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Press Release

Funding Available to Help Rhode Island Farmers Replace Diesel Tractors and Other Farm Equipment with Low Emitting or Electric Equipment

A tractor in the field in Rhode Island

USDA now provides financial assistance to help Rhode Island farmers and forest landowners replace older high-emitting diesel tractors and non-tractor on-farm agricultural equipment with new cleaner-burning or electric equipment.

USDA’s Natural Resources Conservation Service (NRCS) has expanded its combustion system improvement practice to provide financial assistance to RI farmers and forest landowners to replace old high-emitting diesel engine tractors and other mobile on-farm equipment (loaders, forklifts, motor graders and backhoes) with either low-emitting diesel or electric equipment. Financial assistance is also available to help farmers and forest landowners replace other higher-emitting combustion devices, such as irrigation engines, boilers, heaters, and orchard/vineyard frost protection equipment with cleaner-burning or non-burning alternatives.

The combustion system improvement practice (Conservation Practice Standard 372) offered by NRCS is one of the many conservation practices available to farmers through the Environmental Quality Incentives Program (EQIP).

“Replacing old high-emitting tractors and on-farm equipment with new low-emitting or electric equipment improves air quality, reduces greenhouse gas emissions and improves the energy efficiency of on-farm equipment. It also benefits farmers and forest landowners through energy savings,” Rhode Island State Conservationist, Phou Vongkhamdy said. “Right now, we have significant funding available for our conservation programs through the Inflation Reduction Act and the Farm Bill, and we encourage interested Rhode Islanders to apply today.”

The amount of financial assistance available for the combustion system improvement practice is dependent upon the type of equipment being replaced and what it is being replaced with (i.e., new cleaner diesel or electric). Specific payment rates are reviewed, added and/or revised each year to incentivize the adoption of conservation technologies and approaches.

In order to receive assistance, those using the practice are required to document the destruction and proper disposal of their existing equipment being replaced to prevent the old units from continued operation, reuse or movement into another locale.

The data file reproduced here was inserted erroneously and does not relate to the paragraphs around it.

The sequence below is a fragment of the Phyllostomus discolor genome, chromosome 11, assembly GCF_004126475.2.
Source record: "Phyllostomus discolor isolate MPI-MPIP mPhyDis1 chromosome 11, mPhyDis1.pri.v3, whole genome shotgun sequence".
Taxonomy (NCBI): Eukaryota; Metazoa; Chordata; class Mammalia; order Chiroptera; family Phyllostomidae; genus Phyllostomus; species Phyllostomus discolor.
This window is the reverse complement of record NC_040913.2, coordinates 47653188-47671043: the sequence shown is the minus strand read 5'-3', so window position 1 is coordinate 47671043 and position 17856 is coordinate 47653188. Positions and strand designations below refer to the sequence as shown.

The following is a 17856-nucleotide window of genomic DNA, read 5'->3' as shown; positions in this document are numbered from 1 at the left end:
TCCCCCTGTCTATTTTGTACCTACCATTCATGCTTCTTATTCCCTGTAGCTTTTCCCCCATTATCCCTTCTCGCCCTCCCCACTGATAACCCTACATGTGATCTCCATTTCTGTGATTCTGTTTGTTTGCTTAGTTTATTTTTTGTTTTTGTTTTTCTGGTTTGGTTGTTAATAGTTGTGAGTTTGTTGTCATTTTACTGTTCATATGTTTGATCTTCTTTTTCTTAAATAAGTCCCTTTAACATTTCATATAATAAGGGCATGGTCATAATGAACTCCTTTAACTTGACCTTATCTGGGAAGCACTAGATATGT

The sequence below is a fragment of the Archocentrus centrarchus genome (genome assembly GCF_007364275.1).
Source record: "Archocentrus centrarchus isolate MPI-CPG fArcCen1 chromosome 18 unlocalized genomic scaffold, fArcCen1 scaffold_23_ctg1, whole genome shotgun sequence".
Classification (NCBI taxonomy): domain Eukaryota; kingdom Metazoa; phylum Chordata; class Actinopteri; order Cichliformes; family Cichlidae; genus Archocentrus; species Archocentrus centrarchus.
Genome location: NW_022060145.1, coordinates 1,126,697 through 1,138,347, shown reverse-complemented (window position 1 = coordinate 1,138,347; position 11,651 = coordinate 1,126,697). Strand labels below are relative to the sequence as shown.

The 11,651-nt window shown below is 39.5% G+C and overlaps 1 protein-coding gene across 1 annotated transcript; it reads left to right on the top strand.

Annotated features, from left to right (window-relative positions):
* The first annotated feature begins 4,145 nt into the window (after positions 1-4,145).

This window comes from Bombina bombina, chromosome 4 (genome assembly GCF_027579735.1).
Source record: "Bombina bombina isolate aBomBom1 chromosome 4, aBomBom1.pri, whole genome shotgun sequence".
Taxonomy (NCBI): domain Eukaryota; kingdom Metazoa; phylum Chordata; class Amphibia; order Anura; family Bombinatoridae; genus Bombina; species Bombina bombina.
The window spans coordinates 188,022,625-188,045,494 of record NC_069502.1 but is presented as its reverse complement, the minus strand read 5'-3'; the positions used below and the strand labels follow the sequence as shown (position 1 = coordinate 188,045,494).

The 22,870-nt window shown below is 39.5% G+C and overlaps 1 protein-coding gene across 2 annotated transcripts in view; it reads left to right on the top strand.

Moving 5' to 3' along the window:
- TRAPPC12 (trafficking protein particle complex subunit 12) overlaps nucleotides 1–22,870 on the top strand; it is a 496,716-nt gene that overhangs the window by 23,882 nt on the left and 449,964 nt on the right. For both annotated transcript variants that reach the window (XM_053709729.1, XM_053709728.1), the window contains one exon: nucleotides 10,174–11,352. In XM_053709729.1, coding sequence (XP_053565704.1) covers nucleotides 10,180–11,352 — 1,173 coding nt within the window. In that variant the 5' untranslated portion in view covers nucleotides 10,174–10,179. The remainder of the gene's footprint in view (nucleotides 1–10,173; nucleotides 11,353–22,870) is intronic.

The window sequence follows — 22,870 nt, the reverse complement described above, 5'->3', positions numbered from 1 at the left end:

Electric on farm-equipment, including tractors, have zero on-farm emissions and would represent a significant reduction in air emissions from diesel-powered equipment and provides opportunities for producers to save energy. Replacing high-emitting diesel tractors or other on-farm equipment with electric options through the combustion system improvement practice is one of many climate-smart agriculture and forestry mitigation activities available for funding through the Inflation Reduction Act.

Disposal of old diesel tractor being replaced through combustion system improvement conservation practice.

In 2024 alone, USDA is making more than $3 billion available nationally through the Inflation Reduction Act for climate-smart mitigation activities, in addition to the over $2 billion available through the Farm Bill. This extensive funding will be used to meet demand for oversubscribed conservation programs, maximize climate benefits and to help farmers and forest landowners address their natural resource challenges.

To learn more about NRCS programs, RI farmers and forest landowners can contact their local USDA Service Center. Producers can also apply for NRCS programs, manage conservation plans and contracts, and view and print conservation maps by logging into their account. If you don’t have an account, sign up today.

Under the Biden-Harris administration, USDA is engaged in a whole-of-government effort to combat the climate crisis and conserve and protect our nation’s lands, biodiversity and natural resources including our soil, air and water. Through conservation practices and partnerships, USDA aims to enhance economic growth and create new streams of income for farmers, ranchers, producers and private foresters. Successfully meeting these challenges will require USDA and our agencies to pursue a coordinated approach alongside USDA stakeholders, including State, local and Tribal governments.


USDA is an equal opportunity provider, employer and lender.

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